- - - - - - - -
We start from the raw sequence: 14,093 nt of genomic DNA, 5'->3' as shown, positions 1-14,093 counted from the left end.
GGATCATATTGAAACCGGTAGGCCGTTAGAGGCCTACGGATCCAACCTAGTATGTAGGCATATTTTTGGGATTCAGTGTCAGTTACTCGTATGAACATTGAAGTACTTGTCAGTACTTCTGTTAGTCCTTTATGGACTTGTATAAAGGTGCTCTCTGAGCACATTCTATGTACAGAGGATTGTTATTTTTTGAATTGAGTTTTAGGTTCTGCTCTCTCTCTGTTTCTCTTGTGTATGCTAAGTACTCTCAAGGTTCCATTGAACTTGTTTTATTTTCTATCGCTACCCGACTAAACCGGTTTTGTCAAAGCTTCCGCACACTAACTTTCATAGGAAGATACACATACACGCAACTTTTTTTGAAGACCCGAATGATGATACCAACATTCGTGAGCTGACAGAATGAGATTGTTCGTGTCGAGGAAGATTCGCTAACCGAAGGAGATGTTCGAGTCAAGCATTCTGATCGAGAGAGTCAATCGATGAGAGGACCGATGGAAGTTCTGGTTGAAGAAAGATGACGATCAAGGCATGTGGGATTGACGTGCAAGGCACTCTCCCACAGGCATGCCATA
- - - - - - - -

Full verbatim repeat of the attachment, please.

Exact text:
We start from the raw sequence: 14,093 nt of genomic DNA, 5'->3' as shown, positions 1-14,093 counted from the left end.
GGATCATATTGAAACCGGTAGGCCGTTAGAGGCCTACGGATCCAACCTAGTATGTAGGCATATTTTTGGGATTCAGTGTCAGTTACTCGTATGAACATTGAAGTACTTGTCAGTACTTCTGTTAGTCCTTTATGGACTTGTATAAAGGTGCTCTCTGAGCACATTCTATGTACAGAGGATTGTTATTTTTTGAATTGAGTTTTAGGTTCTGCTCTCTCTCTGTTTCTCTTGTGTATGCTAAGTACTCTCAAGGTTCCATTGAACTTGTTTTATTTTCTATCGCTACCCGACTAAACCGGTTTTGTCAAAGCTTCCGCACACTAACTTTCATAGGAAGATACACATACACGCAACTTTTTTTGAAGACCCGAATGATGATACCAACATTCGTGAGCTGACAGAATGAGATTGTTCGTGTCGAGGAAGATTCGCTAACCGAAGGAGATGTTCGAGTCAAGCATTCTGATCGAGAGAGTCAATCGATGAGAGGACCGATGGAAGTTCTGGTTGAAGAAAGATGACGATCAAGGCATGTGGGATTGACGTGCAAGGCACTCTCCCACAGGCATGCCATA